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Will the CIA get COPIA right? And, how do those Google search rankings work, anyway?

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I’m glad they’ve finally figured out what to do with the old COPIA building, after all these years. And what is that, you ask? The facility will become “a satellite of the Greystone campus” of the Culinary Institute of America, which itself is in St. Helena, according to Eater.

I wonder if it will work, though. The description of its planned use—“demonstration kitchens, a new restaurant, and an outdoor amphitheater [and] food and wine events…a shop with cooking equipment, books, and specialty foods…and private events such as weddings, business events, and the like,” sounds awfully like what the old COPIA did, minus the museum, which, with all due respect, was never very interesting to begin with. COPIA was a hodgepodge whose total was less than the sum of its individual parts. It never did catch on with the public.

It was said that one of the reasons COPIA never made it was due to the location, on the “wrong” side of the Napa River from downtown Napa. Well, the facility is still in the same place. Granted, more people are lured across the river these days by such attractions as the Oxbow Market. But still, you have to ask yourself if you’d make a destination of seeing a “demonstration kitchen.” I’ve been in a zillion demonstration kitchens, and unless you’re an actual student, studying the technique of a chef, it’s pretty boring. As for a new restaurant, well, Napa Valley has a lot of restaurants. This one will have to be pretty special and different if it wants to survive.

The idea of a “shop” is interesting. What will it be, a sort of Williams Sonoma? (And by the way, there will be a “Chuck Williams tribute museum” on the premises; he was the founder of Williams Sonoma. What sorts of things will they display—his original whisk? An old omelet pan?) And what’s this “books” thing? Cook books? Wine books? John Grisham? I like the idea of shopping for “specialty foods,” but between Oxbow and various markets in St. Helena and Napa (which already has a Whole Foods), that market is going to have to be pretty fantastic to lure people to the location.

Of course, the new center will probably be a very nice place to have a wedding or corporate retreat, but again, it’s going to have to compete against all the country clubs, wineries and restaurants in Napa Valley that already cater to that crowd. So I’m kind of scratching my head. I wish the new CIA center good luck, but if it was an IPO, I wouldn’t buy in.

* * *

Just for the heck of it, I Googled “wine,” then clicked on “News,” and the number one hit was this Wall Street Journal article on New Jersey wines.

I have no opinion whatsoever on New Jersey wines, never having had any, unless you count the Manischewitz I occasionally tasted and hated when I was a little boy at my cousins’ house in Teaneck. But I do have questions about this result. Why is the WSJ article #1 on Google News/wine? How do you get to that coveted position? I feel like I should know; I’ve asked lots of people to explain it to me, and many have, in endless prose, until my eardrums revolted. But I still don’t get it: how do you end at the top of a pretty generalized Google search? Does it cost a lot of money? If so, the “hit” results should have asterisks, indicating they may have been purchased. This is called transparency, the value we all claim to worship.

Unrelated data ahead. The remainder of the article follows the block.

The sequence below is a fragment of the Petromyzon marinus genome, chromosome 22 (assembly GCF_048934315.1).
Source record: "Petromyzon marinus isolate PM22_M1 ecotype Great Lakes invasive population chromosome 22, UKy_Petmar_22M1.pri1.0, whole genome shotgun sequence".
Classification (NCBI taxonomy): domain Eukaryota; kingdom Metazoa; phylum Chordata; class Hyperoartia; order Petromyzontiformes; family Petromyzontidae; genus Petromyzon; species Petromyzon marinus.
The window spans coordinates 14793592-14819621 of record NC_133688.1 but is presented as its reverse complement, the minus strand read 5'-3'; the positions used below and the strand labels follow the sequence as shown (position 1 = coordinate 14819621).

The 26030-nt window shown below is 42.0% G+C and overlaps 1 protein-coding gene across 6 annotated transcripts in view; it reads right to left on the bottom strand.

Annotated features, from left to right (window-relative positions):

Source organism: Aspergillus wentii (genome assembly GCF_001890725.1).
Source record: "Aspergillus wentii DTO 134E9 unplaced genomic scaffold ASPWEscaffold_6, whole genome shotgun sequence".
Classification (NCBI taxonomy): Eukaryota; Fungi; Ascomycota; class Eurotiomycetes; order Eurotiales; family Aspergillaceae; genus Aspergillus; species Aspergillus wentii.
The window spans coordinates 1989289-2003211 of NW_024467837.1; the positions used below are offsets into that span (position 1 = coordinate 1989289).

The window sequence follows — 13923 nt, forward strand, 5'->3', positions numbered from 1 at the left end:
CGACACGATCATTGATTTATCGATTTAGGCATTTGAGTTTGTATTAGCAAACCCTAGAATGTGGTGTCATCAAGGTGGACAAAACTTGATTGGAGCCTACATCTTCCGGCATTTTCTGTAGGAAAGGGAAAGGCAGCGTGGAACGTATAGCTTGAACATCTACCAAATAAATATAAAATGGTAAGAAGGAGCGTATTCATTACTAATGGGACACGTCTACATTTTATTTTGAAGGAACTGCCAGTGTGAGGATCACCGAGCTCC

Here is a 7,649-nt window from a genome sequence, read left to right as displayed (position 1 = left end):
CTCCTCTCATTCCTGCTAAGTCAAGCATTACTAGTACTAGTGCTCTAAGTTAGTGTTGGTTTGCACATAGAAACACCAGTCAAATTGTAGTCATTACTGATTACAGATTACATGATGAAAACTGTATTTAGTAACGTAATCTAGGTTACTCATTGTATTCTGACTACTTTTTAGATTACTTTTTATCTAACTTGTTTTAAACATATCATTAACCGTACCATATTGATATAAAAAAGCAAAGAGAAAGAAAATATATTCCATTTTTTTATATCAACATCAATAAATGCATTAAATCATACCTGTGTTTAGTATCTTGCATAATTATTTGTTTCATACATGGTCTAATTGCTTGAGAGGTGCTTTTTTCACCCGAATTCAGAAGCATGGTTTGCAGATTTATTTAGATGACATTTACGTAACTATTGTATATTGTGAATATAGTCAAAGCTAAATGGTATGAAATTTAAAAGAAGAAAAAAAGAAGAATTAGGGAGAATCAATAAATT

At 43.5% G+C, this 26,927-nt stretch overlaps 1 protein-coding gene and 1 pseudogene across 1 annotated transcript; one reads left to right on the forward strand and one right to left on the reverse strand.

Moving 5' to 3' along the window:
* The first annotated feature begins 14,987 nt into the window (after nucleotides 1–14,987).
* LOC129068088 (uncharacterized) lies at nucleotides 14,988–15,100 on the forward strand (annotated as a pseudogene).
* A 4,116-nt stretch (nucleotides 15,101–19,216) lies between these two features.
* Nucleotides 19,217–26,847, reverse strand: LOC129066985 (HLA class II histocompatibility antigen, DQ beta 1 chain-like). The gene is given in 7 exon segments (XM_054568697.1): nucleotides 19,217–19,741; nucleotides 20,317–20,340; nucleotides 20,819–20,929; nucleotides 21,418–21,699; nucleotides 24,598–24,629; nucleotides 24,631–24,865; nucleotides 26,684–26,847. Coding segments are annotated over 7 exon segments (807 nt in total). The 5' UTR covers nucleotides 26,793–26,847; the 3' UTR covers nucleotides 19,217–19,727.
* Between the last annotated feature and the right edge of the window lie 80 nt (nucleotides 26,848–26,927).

There’s a less sinister explanation: The Wall Street Journal is one of the nation’s most important newspapers. Lettie Teague has earned her way into the top ranks of today’s thoughtful wine writers. These things in themselves may explain the Google rankings: sheer popularity. Still, I wish somebody could really explain it to me in a way that makes sense.

  1. I think you have mischaracterized CIA @ Copia Steve. It is not another version of the original Copia. Visitors will consist primarily of people who want to take short courses, “weekend chefs” but are not CIA students. The latter will continue to be taught at the mother ship which will now be able to devote more space to those seeking diplomas and other forms of certification.

  2. Bob Henry says:

    Excerpt from ComputerWorld Online Edition
    (February 21, 2013):

    “An Inside Look at Google’s News-ranking Algorithm”

    http://www.computerworld.com/article/2495365/business-intelligence/an-inside-look-at-google-s-news-ranking-algorithm.html

    By Jaikumar Vijayan

    “Since it was launched in 2002, Google News has become the largest aggregator of news content on the Web. The site, which is completely computer-generated, collects and display headlines from thousands of news sources around the world.

    “The metrics cited in the patent application include: the number of articles produced by a news organization during a given time period; the average length of an article from a news source; and the importance of coverage from the news source.

    “Other metrics include a breaking news score, usage patterns, human opinion, circulation statistics and the size of the staff associated with a particular news operation.

    “Also factored in are the number of news bureaus a news source has, the number of original named entities used in stories, breadth of coverage, international diversity and even writing style.”

    As Groucho Marx famously quipped in character as Rufus T. Firefly in the movie “Duck Soup”:

    “Why a four-year-old child could understand this report. [Aside:] Run out and find me a four-year-old child. I can’t make head nor tail out of it.”

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